Two Democratic lawmakers on Tuesday announced they will be introducing legislation to make Puerto Rico a state. Sen. Martin Heinrich of New Mexico and Rep. Darren Soto of Florida say the bill has around 50 co-sponsors, CBS News reports. It would set up a process for the US territory to become the 51st state if the majority of its citizens vote for that outcome in a referendum, the Hill reports. Axios reports the outline it offers is similar to that undertaken by Alaska and Hawaii when they became states. Republicans will likely not be in favor: "After they change the filibuster, they're going to admit the District [of Columbia] as a state," Mitch McConnell said last September. "They're going to admit Puerto Rico as a state. That's four new Democratic senators in perpetuity." Those working for statehood in Puerto Rico push back on that, noting the island often votes for conservative leaders.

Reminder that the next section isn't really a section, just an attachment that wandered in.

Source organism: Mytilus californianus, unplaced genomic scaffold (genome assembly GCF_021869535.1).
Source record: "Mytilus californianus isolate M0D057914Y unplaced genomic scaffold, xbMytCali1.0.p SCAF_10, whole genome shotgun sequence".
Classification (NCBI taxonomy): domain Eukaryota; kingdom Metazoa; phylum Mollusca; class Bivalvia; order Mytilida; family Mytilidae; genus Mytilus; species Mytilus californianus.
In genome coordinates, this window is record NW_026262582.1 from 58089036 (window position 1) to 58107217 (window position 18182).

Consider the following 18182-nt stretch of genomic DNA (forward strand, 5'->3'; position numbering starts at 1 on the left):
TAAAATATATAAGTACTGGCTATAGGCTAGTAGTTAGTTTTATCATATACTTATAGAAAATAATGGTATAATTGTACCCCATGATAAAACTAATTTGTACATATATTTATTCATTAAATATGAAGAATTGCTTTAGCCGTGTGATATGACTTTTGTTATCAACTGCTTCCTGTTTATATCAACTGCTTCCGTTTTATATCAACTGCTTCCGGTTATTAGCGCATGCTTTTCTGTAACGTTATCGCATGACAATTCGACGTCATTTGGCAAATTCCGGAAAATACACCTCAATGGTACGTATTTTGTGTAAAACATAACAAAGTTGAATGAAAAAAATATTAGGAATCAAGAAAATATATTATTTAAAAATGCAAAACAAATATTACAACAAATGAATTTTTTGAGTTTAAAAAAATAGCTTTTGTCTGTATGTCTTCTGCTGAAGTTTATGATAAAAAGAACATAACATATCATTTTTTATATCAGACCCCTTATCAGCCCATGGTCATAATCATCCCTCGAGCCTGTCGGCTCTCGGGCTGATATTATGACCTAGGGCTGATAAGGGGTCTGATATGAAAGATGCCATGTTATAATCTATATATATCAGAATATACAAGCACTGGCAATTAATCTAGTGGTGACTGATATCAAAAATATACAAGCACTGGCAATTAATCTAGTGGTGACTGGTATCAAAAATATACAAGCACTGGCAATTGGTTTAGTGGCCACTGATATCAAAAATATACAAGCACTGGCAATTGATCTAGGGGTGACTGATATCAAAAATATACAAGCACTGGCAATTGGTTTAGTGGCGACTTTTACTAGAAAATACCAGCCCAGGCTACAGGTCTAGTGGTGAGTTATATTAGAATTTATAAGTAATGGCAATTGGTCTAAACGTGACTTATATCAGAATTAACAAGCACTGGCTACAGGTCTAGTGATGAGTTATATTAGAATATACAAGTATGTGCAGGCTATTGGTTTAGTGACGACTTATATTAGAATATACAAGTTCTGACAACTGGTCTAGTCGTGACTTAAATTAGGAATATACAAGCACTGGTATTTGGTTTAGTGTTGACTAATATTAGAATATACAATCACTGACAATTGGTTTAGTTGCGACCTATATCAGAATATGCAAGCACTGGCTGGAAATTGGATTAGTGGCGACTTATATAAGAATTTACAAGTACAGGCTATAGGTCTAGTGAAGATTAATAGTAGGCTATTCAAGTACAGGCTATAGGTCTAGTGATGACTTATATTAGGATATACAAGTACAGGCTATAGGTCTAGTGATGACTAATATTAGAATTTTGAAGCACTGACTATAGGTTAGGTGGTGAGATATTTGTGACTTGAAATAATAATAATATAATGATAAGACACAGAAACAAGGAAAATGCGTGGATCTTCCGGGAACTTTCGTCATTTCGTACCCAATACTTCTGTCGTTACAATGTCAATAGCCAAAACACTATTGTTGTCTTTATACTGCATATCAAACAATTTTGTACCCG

Puerto Rican Governor Pedro Pierluisi and Jenniffer González-Colón, the island's resident commissioner and nonvoting member in the US House, back the legislation. Supporters of the bill say the federal government treats Puerto Rico, which does not have full voting representation in Congress and whose citizens cannot vote for president, unfairly, and that this inequity was laid bare during Hurricane Maria in 2017, when it became clear Puerto Rico lacked necessary resources and is not provided with adequate funding. Yet 47% of Puerto Rican citizens opposed statehood in a November referendum, with some preferring independence and others worrying Puerto Rico will lose its identity. "You cannot compare statehood for DC and statehood for Puerto Rico," Rep. Nydia Velázquez, who is Puerto Rican, has said. "DC is not a colony, Puerto Rico is a colony." (Read more Puerto Rico stories.)